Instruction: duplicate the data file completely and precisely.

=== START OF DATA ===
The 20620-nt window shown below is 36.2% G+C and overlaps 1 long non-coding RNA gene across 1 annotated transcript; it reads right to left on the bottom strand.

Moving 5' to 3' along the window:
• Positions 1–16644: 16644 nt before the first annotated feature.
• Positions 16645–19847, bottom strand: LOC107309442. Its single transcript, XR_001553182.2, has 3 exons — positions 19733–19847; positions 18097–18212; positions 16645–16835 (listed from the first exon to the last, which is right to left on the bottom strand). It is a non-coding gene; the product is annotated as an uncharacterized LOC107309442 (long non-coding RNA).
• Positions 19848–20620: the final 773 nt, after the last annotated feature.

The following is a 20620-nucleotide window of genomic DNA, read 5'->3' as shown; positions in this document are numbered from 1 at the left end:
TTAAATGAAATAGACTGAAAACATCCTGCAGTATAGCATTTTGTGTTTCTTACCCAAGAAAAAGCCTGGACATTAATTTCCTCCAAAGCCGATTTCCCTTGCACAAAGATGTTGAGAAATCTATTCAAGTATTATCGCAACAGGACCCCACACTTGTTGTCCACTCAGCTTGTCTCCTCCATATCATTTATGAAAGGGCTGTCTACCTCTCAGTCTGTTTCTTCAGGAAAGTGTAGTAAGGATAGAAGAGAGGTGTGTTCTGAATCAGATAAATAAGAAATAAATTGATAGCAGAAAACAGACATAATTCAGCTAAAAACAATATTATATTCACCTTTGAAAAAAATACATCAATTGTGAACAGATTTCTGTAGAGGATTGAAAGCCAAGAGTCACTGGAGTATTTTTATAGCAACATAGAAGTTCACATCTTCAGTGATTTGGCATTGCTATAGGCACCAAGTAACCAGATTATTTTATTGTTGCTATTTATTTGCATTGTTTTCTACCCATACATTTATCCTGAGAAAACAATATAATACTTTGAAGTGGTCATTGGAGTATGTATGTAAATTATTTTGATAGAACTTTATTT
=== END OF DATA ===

The 20620-nt window shown below is 36.2% G+C and overlaps 1 long non-coding RNA gene across 1 annotated transcript; it reads right to left on the bottom strand.

Moving 5' to 3' along the window:
• Positions 1–16644: 16644 nt before the first annotated feature.
• Positions 16645–19847, bottom strand: LOC107309442. Its single transcript, XR_001553182.2, has 3 exons — positions 19733–19847; positions 18097–18212; positions 16645–16835 (listed from the first exon to the last, which is right to left on the bottom strand). It is a non-coding gene; the product is annotated as an uncharacterized LOC107309442 (long non-coding RNA).
• Positions 19848–20620: the final 773 nt, after the last annotated feature.

The following is a 20620-nucleotide window of genomic DNA, read 5'->3' as shown; positions in this document are numbered from 1 at the left end:
TTAAATGAAATAGACTGAAAACATCCTGCAGTATAGCATTTTGTGTTTCTTACCCAAGAAAAAGCCTGGACATTAATTTCCTCCAAAGCCGATTTCCCTTGCACAAAGATGTTGAGAAATCTATTCAAGTATTATCGCAACAGGACCCCACACTTGTTGTCCACTCAGCTTGTCTCCTCCATATCATTTATGAAAGGGCTGTCTACCTCTCAGTCTGTTTCTTCAGGAAAGTGTAGTAAGGATAGAAGAGAGGTGTGTTCTGAATCAGATAAATAAGAAATAAATTGATAGCAGAAAACAGACATAATTCAGCTAAAAACAATATTATATTCACCTTTGAAAAAAATACATCAATTGTGAACAGATTTCTGTAGAGGATTGAAAGCCAAGAGTCACTGGAGTATTTTTATAGCAACATAGAAGTTCACATCTTCAGTGATTTGGCATTGCTATAGGCACCAAGTAACCAGATTATTTTATTGTTGCTATTTATTTGCATTGTTTTCTACCCATACATTTATCCTGAGAAAACAATATAATACTTTGAAGTGGTCATTGGAGTATGTATGTAAATTATTTTGATAGAACTTTATTT